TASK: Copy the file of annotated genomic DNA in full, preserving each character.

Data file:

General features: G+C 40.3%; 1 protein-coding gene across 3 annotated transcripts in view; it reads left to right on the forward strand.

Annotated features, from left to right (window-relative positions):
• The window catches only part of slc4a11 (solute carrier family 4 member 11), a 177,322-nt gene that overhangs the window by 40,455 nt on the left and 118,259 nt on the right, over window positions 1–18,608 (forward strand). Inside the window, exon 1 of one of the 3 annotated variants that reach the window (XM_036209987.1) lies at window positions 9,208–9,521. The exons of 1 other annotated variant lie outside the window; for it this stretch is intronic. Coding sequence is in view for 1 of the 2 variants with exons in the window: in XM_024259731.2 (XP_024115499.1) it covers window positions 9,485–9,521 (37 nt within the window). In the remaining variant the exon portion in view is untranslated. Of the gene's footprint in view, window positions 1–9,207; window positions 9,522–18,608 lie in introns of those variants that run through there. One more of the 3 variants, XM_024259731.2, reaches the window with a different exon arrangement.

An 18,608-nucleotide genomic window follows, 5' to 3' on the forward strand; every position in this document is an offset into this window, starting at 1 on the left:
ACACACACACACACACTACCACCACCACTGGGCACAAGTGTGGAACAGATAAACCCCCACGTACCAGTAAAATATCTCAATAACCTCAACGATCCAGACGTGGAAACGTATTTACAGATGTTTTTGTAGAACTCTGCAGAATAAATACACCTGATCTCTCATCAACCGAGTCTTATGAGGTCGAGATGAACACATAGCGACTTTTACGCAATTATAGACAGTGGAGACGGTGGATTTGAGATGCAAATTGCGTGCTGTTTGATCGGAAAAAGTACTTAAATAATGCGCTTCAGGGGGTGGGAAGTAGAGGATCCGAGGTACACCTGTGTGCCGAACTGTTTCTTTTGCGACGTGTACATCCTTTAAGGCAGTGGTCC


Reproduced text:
General features: G+C 40.3%; 1 protein-coding gene across 3 annotated transcripts in view; it reads left to right on the forward strand.

Annotated features, from left to right (window-relative positions):
• The window catches only part of slc4a11 (solute carrier family 4 member 11), a 177,322-nt gene that overhangs the window by 40,455 nt on the left and 118,259 nt on the right, over window positions 1–18,608 (forward strand). Inside the window, exon 1 of one of the 3 annotated variants that reach the window (XM_036209987.1) lies at window positions 9,208–9,521. The exons of 1 other annotated variant lie outside the window; for it this stretch is intronic. Coding sequence is in view for 1 of the 2 variants with exons in the window: in XM_024259731.2 (XP_024115499.1) it covers window positions 9,485–9,521 (37 nt within the window). In the remaining variant the exon portion in view is untranslated. Of the gene's footprint in view, window positions 1–9,207; window positions 9,522–18,608 lie in introns of those variants that run through there. One more of the 3 variants, XM_024259731.2, reaches the window with a different exon arrangement.

An 18,608-nucleotide genomic window follows, 5' to 3' on the forward strand; every position in this document is an offset into this window, starting at 1 on the left:
ACACACACACACACACTACCACCACCACTGGGCACAAGTGTGGAACAGATAAACCCCCACGTACCAGTAAAATATCTCAATAACCTCAACGATCCAGACGTGGAAACGTATTTACAGATGTTTTTGTAGAACTCTGCAGAATAAATACACCTGATCTCTCATCAACCGAGTCTTATGAGGTCGAGATGAACACATAGCGACTTTTACGCAATTATAGACAGTGGAGACGGTGGATTTGAGATGCAAATTGCGTGCTGTTTGATCGGAAAAAGTACTTAAATAATGCGCTTCAGGGGGTGGGAAGTAGAGGATCCGAGGTACACCTGTGTGCCGAACTGTTTCTTTTGCGACGTGTACATCCTTTAAGGCAGTGGTCC